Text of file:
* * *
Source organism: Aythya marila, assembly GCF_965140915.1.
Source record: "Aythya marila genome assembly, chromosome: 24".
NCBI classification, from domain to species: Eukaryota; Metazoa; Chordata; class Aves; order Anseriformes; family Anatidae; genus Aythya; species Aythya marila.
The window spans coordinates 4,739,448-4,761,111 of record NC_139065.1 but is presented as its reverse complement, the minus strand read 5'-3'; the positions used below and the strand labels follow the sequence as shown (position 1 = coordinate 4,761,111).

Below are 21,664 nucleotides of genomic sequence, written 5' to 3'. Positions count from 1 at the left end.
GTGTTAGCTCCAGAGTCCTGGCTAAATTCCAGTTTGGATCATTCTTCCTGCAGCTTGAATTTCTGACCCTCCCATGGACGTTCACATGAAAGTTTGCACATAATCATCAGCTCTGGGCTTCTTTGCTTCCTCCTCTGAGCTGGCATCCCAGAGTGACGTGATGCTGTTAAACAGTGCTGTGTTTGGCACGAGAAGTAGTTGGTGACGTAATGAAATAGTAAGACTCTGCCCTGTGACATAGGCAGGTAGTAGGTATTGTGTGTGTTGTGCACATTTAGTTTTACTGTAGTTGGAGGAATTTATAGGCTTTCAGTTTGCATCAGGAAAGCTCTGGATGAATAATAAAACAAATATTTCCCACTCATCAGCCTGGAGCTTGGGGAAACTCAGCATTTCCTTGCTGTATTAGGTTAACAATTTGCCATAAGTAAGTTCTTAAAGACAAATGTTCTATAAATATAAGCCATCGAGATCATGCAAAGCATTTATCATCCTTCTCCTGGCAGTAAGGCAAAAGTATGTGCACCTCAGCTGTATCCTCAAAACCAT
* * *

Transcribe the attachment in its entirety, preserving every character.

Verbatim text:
Source organism: Aythya marila, assembly GCF_965140915.1.
Source record: "Aythya marila genome assembly, chromosome: 24".
NCBI classification, from domain to species: Eukaryota; Metazoa; Chordata; class Aves; order Anseriformes; family Anatidae; genus Aythya; species Aythya marila.
The window spans coordinates 4,739,448-4,761,111 of record NC_139065.1 but is presented as its reverse complement, the minus strand read 5'-3'; the positions used below and the strand labels follow the sequence as shown (position 1 = coordinate 4,761,111).

Below are 21,664 nucleotides of genomic sequence, written 5' to 3'. Positions count from 1 at the left end.
GTGTTAGCTCCAGAGTCCTGGCTAAATTCCAGTTTGGATCATTCTTCCTGCAGCTTGAATTTCTGACCCTCCCATGGACGTTCACATGAAAGTTTGCACATAATCATCAGCTCTGGGCTTCTTTGCTTCCTCCTCTGAGCTGGCATCCCAGAGTGACGTGATGCTGTTAAACAGTGCTGTGTTTGGCACGAGAAGTAGTTGGTGACGTAATGAAATAGTAAGACTCTGCCCTGTGACATAGGCAGGTAGTAGGTATTGTGTGTGTTGTGCACATTTAGTTTTACTGTAGTTGGAGGAATTTATAGGCTTTCAGTTTGCATCAGGAAAGCTCTGGATGAATAATAAAACAAATATTTCCCACTCATCAGCCTGGAGCTTGGGGAAACTCAGCATTTCCTTGCTGTATTAGGTTAACAATTTGCCATAAGTAAGTTCTTAAAGACAAATGTTCTATAAATATAAGCCATCGAGATCATGCAAAGCATTTATCATCCTTCTCCTGGCAGTAAGGCAAAAGTATGTGCACCTCAGCTGTATCCTCAAAACCAT